Passive Control of Downslope Capillary Wicking of Water in Sand-based Root Zones Academic Article uri icon

abstract

  • Chronic dry spots that occur on the upper reaches of slopes on golf putting greens lead to increased frequency of irrigation to maintain a healthy turfgrass surface. To limit one cause of dry spots, the downslope wicking of water, we investigated the use of subsurface barriers to interrupt the capillary connectivity of the bottom portion of the root zone on a 3.5-m long, laboratory-simulated section of a green having a 5% slope. We evaluated the effectiveness of the barriers on a green constructed with a sand root zone over gravel drainage and on a green constructed with a sand root zone over a geotextile atop a porous plastic grid for drainage. With sand over gravel, the barriers were effective at reducing downslope wicking and the consequential loss of stored water in the root zone on the slope. In the top 0.5 m of the slope, there was 24 mm more water stored in the root zone profile of the green constructed with barriers compared with that in the green constructed without barriers. With sand over geotextile atop a plastic grid, the barriers were effective at reducing wicking of water, but only when the downslope continuity of the geotextile was broken. In that case, there was 35 mm more water stored in the root zone profile at the top of the slope in the green constructed with barriers and a discontinuous geotextile compared with the greens constructed with barriers and continuous geotextile or with sand over gravel and no barriers.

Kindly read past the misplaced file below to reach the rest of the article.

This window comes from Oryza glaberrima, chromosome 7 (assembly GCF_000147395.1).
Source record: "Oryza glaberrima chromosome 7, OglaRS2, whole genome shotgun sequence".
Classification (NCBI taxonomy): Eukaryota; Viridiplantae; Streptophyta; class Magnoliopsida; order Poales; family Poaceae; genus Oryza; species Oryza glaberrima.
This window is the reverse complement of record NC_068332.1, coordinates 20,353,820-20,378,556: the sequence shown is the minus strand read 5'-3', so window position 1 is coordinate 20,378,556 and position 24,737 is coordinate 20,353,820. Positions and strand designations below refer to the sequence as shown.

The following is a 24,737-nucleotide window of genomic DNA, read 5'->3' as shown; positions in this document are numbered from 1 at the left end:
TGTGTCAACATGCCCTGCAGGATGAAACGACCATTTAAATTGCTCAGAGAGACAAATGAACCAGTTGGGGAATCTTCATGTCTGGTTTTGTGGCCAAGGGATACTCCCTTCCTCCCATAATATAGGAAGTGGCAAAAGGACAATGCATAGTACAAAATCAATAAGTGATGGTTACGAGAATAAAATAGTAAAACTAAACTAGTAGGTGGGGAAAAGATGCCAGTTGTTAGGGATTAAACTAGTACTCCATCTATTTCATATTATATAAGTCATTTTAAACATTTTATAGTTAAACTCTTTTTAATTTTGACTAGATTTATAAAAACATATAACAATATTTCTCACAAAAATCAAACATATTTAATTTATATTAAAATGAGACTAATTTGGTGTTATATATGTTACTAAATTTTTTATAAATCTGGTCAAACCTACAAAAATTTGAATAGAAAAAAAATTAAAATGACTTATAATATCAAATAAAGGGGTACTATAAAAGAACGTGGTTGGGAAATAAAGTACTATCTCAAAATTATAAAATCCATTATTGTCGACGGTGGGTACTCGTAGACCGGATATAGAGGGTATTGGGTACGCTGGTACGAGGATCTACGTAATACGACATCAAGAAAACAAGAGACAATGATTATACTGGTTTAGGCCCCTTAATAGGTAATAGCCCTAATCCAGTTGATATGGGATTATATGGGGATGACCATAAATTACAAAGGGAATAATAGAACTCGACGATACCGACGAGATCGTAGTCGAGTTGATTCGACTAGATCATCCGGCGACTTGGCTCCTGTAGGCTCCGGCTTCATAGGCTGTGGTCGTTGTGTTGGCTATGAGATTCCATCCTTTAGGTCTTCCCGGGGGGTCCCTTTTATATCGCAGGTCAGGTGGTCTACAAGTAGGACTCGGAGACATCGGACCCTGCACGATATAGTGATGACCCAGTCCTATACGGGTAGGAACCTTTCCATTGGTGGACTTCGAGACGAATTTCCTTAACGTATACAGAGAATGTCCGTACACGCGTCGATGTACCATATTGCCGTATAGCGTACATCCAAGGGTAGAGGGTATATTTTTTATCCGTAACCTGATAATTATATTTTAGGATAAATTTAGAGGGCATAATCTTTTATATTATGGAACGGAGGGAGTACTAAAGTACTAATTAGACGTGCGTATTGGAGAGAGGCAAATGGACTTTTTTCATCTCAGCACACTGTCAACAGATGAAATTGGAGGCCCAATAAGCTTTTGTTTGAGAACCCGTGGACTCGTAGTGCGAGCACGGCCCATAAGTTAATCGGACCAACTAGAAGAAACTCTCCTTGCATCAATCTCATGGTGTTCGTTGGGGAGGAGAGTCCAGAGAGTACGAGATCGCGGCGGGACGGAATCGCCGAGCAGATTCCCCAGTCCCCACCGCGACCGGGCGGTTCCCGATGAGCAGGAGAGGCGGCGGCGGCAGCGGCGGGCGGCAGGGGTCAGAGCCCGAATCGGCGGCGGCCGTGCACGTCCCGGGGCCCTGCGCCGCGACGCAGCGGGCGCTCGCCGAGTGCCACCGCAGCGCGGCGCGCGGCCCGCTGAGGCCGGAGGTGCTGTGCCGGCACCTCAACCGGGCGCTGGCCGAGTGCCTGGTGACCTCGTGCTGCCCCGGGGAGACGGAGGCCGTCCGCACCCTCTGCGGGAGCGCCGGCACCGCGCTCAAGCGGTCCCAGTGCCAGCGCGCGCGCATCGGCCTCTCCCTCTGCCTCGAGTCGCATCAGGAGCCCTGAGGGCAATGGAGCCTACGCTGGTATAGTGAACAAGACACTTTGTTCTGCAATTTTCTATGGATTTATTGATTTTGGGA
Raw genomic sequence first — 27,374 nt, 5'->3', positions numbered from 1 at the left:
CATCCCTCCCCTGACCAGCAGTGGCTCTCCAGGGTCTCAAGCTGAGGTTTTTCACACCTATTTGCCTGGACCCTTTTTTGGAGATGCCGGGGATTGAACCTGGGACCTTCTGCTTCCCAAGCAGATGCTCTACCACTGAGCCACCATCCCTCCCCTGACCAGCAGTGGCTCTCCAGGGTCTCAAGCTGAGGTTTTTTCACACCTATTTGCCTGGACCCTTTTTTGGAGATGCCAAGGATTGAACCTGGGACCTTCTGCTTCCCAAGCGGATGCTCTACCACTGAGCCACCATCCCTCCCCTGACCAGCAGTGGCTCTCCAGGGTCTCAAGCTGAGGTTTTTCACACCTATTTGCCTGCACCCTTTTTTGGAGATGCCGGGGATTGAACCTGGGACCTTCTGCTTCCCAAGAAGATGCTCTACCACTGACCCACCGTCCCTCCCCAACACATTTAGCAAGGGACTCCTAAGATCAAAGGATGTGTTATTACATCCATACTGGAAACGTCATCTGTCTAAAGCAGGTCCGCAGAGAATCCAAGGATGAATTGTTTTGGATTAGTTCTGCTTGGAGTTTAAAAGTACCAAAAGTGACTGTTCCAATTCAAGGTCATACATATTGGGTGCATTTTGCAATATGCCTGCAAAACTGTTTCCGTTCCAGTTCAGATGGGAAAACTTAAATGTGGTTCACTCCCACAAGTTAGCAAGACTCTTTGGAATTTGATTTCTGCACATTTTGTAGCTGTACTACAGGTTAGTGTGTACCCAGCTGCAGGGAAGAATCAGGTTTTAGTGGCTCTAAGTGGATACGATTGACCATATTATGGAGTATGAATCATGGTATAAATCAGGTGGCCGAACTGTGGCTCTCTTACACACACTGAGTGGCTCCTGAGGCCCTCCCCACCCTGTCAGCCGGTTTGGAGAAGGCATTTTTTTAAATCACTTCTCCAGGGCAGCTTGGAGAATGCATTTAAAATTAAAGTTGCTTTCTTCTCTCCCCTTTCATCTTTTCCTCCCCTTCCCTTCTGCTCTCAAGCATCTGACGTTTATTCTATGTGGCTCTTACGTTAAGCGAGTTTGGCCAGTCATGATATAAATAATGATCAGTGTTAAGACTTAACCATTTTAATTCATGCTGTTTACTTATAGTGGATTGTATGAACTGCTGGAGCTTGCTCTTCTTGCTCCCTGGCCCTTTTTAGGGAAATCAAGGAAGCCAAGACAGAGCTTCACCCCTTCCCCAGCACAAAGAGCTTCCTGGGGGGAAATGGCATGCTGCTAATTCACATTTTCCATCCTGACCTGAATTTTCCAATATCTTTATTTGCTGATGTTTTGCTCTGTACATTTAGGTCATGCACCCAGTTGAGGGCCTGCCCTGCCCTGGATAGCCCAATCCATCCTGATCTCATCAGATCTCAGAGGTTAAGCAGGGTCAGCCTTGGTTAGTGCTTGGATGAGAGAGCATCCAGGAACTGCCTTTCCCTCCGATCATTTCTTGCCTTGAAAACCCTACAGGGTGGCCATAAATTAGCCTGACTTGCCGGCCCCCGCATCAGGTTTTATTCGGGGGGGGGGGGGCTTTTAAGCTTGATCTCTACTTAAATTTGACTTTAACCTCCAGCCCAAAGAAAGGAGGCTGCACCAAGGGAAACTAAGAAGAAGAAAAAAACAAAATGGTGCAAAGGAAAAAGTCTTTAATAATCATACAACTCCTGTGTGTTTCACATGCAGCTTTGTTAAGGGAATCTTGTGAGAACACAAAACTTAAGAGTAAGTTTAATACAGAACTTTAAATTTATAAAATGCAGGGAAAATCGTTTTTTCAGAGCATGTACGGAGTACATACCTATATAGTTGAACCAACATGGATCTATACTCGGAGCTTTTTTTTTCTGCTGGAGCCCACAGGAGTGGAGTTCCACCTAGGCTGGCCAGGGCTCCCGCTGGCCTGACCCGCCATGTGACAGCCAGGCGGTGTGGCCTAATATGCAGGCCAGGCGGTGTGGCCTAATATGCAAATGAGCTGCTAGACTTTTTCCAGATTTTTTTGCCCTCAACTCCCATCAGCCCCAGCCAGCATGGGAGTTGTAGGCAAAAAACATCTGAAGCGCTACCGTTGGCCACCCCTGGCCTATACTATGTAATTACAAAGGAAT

published proceedings

  • HortScience

author list (cited authors)

  • McInnes, K. J., & Thomas, J. C.

citation count

  • 1

complete list of authors

  • McInnes, Kevin J||Thomas, James C

publication date

  • February 2012